Play Activities To Do At Home

For younger children, playing and learning are often the same thing. Play is especially important for developing social skills, developing gross and fine motor skills, and stimulating the mind.

At school, children are provided with many opportunities for play: learning centres, recess, phys-ed, etc. With children learning at home, play time is still just as important.

I have put together a table below of simple activities that can be done from home that require few materials. I have also included the occupational therapy reasons for why I recommend these activities. That said, any activity that promotes social interaction and physical movement can be beneficial!

Kind regards,
OT James

Activity Why?
Go outside: if possible, play in a yard or on a driveway It’s important for children to get fresh air and going outside can be a great way to burn off energy.  Remember to practice social distancing when outside. When re-entering the home, wash hands with soap and water.
Build a pillow fort Fosters creative play & imagination.  For smaller children, lifting and moving large cushions is great exercise!
Pass a balloon back and forth, without letting it touch the ground A social activity that promotes hand-eye coordination and visual tracking.
Simon says A social activity that promotes listening and following directions.
Put together a puzzle Can be done as a social activity.  Promotes visual scanning and problem solving.
Play with playdough Can be done as a social activity.  Great exercise for the hand muscles!
Involve child in cooking from a recipe Social activity that promotes independence, following directions, literacy, and numeracy!
Play with Lego/Duplo or other blocks Can be done as a social activity.  Promotes creativity and fine motor skills!
Colour pictures Promotes fine motor skills.  The smaller the crayon, the better it is for promoting a good pencil grasp in young children.  Colouring can also help children express their feelings during times of anxiety.
Animal walks Can be done as a social activity.  Have children walk around a room as different animals: slither like a snake, hop like a bunny, walk on all fours like a bear, stomp like a dinosaur, etc.  Great way to burn off energy and develop gross motor skills!
Stretching or Yoga – there are lots of YouTube videos to help with this, like Cosmic Kids Yoga Stretching can be good for improving range of motion and balance and can also be calming/relaxing.
Shape search – show the child different shapes and then have child hunt within a room for those specific shapes Promotes visual scanning – moving your eyes to look for information.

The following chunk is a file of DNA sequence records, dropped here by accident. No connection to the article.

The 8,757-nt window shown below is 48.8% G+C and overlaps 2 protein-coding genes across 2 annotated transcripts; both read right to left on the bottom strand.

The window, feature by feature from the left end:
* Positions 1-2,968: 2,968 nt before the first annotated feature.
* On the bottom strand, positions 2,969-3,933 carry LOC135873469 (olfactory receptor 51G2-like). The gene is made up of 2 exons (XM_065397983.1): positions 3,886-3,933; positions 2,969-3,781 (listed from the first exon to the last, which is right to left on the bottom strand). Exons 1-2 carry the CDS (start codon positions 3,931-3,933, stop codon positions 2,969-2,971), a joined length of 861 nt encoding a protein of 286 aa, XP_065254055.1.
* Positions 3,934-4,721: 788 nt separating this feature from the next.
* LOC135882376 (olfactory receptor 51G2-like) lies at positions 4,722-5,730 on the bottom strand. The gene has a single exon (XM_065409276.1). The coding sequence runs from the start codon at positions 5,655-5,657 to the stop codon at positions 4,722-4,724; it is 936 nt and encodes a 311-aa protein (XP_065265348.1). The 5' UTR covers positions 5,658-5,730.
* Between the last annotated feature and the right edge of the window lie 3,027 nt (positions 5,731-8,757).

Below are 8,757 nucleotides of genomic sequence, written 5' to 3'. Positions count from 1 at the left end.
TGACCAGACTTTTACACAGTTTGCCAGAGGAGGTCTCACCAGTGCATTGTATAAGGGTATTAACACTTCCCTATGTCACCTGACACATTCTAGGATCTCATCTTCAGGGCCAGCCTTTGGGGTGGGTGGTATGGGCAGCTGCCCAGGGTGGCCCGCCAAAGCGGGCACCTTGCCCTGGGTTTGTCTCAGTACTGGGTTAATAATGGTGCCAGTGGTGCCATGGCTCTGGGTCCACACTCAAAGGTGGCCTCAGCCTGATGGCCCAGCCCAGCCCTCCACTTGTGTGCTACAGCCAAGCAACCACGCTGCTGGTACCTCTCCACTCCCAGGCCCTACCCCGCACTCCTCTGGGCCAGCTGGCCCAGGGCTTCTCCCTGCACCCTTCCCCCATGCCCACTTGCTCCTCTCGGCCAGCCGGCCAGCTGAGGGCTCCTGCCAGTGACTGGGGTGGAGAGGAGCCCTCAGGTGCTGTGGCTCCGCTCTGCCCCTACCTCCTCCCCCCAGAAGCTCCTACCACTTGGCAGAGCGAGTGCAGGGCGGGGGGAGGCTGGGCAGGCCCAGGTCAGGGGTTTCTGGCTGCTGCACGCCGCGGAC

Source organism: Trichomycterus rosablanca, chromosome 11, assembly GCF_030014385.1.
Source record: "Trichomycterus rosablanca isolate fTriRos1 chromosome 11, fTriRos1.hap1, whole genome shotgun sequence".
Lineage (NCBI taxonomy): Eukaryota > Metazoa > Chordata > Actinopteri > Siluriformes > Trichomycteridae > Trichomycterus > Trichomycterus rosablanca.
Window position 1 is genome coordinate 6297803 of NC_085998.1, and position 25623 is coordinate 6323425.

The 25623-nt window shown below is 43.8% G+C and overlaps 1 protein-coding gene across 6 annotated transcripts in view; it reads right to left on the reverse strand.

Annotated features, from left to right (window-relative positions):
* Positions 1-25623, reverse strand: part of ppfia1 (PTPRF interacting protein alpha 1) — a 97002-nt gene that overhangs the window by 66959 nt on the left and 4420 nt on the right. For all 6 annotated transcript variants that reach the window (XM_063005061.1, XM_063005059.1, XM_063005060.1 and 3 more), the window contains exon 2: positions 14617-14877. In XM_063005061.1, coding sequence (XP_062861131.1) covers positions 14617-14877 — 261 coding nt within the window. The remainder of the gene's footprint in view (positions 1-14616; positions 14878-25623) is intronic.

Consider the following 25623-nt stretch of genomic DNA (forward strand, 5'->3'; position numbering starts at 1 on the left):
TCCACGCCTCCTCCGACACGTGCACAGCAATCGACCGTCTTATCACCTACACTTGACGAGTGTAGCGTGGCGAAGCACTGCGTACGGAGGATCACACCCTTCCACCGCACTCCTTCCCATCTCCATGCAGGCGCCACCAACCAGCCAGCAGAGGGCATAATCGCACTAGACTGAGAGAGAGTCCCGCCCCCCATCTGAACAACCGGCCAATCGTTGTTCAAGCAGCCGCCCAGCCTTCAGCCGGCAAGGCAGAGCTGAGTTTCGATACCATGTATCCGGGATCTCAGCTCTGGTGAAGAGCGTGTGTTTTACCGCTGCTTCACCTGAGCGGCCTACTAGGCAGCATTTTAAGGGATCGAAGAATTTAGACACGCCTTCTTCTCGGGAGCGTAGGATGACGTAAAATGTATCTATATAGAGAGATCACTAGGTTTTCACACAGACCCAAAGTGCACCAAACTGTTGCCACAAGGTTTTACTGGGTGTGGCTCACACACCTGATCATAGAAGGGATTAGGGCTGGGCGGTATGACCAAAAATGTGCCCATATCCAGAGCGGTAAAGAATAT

I Spy Great social activity that promotes visual scanning and taking turns.
Sewing – can be done with just needle, thread, and some old rags Sewing can be great for children who are ready for more challenge for developing fine motor skills.  It can also be an outlet for creative expression!
Floor is lava – the floor is unsafe lava.  Designate certain spots on the floor, like cushions or pillows, as safe islands.  The objective is to jump from safe spot to safe spot to get across a room. This game can be great fun and easily adjusted for difficulty level.  It’s great for improving balance and agility!
Limbo – hold out a broom handle and have the child limbo underneath it. This can be made progressively more challenging and is a great way to target balance, coordination, and core strength!
Egg on a Spoon – balance an egg (can be a plastic Easter egg or a hard-boiled egg) on a spoon and try to walk across a room or yard without it falling off. Great for targeting balance and coordination.
Hide and Seek A great social activity that involves visual scanning, numeracy (counting before seeking), turn taking, and memory!
Make paper airplanes Can find instructions online or have the child come up with their own design.  Can be a social activity, see whose plane flies farthest.  Great for developing fine motor skills and throwing skills.
Origami paper frogs – just need paper in square pieces, google “origami paper frogs” for lots of websites that give instructions For children who are ready for more challenge with fine motor skills.  Origami promotes following directions.  This can be done as a social activity and the paper frogs really do jump!

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